31. Rachel M. McCleary & Robert J. Barro, 2006. "Religion and Economy," Journal of Economic Perspectives, American Economic Association, vol. 20(2), pages 49-72, Spring.
  32. Sendhil Mullainathan & Marianne Bertrand, 2001. "Do People Mean What They Say? Implications for Subjective Survey Data," American Economic Review, American Economic Association, vol. 91(2), pages 67-72, May.
  33. Glaeser, Edward Ludwig & Laibson, David I. & Scheinkman, Jose A. & Soutter, Christine L., 2000. "Measuring Trust," Scholarly Articles 4481497, Harvard University Department of Economics.
Full references (including those not matched with items on IDEAS)

This item is not listed on Wikipedia, on a reading list or among the top items on IDEAS.

When requesting a correction, please mention this item's handle: RePEc:cdx:dpaper:2011-07. See general information about how to correct material in RePEc.

For technical questions regarding this item, or to correct its authors, title, abstract, bibliographic or download information, contact: (Alex Possajennikov)

If you have authored this item and are not yet registered with RePEc, we encourage you to do it here. This allows to link your profile to this item. It also allows you to accept potential citations to this item that we are uncertain about.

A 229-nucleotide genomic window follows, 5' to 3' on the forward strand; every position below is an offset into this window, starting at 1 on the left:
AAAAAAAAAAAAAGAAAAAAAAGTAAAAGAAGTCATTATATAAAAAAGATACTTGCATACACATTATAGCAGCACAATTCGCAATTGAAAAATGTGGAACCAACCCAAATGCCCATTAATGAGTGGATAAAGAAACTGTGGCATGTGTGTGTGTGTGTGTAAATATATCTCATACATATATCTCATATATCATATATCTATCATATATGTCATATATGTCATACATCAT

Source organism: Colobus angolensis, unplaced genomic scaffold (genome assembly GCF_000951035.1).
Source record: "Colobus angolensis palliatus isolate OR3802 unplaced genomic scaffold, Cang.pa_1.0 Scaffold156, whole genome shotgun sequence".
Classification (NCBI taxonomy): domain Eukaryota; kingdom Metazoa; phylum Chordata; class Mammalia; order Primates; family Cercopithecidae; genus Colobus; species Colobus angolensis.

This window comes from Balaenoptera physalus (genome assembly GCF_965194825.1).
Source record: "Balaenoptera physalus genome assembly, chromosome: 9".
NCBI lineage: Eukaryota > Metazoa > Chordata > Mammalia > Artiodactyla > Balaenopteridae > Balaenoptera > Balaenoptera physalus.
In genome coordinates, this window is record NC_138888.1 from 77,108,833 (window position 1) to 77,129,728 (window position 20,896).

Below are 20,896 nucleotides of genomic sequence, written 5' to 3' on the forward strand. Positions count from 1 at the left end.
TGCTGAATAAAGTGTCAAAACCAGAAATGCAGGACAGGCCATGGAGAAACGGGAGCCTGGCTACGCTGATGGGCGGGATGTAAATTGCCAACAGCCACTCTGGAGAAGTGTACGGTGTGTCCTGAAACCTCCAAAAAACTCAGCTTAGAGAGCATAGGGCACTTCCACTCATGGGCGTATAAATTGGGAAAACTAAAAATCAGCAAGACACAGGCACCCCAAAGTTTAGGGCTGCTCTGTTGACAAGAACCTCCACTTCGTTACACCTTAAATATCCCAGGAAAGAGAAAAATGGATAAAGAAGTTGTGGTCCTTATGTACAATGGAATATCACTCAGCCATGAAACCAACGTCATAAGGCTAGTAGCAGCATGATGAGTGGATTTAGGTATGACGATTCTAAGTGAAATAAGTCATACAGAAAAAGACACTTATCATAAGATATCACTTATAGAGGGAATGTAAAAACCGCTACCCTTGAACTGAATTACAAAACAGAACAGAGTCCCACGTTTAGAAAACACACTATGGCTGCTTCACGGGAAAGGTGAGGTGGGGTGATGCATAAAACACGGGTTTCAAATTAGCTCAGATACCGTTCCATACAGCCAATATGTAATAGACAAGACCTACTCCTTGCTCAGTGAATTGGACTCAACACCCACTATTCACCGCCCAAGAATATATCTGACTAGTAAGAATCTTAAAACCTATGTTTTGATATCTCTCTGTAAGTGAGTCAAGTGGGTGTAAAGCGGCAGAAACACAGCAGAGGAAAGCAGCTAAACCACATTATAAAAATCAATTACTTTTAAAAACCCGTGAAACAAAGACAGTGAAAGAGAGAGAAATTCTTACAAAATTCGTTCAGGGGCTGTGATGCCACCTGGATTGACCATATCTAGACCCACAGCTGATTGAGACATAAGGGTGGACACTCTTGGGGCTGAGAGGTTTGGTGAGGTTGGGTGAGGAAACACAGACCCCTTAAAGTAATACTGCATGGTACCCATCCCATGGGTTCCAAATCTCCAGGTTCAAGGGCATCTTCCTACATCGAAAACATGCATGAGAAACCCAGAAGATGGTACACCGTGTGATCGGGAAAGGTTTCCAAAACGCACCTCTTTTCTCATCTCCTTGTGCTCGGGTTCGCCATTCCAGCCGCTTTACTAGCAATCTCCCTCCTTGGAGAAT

If references are entirely missing, you can add them using this form.

If the full references list an item that is present in RePEc, but the system did not link to it, you can help with this form.

If you know of missing items citing this one, you can help us creating those links by adding the relevant references in the same way as above, for each refering item. If you are a registered author of this item, you may also want to check the "citations" tab in your profile, as there may be some citations waiting for confirmation.

Please note that corrections may take a couple of weeks to filter through the various RePEc services.

This information is provided to you by IDEAS at the Research Division of the Federal Reserve Bank of St. Louis using RePEc data.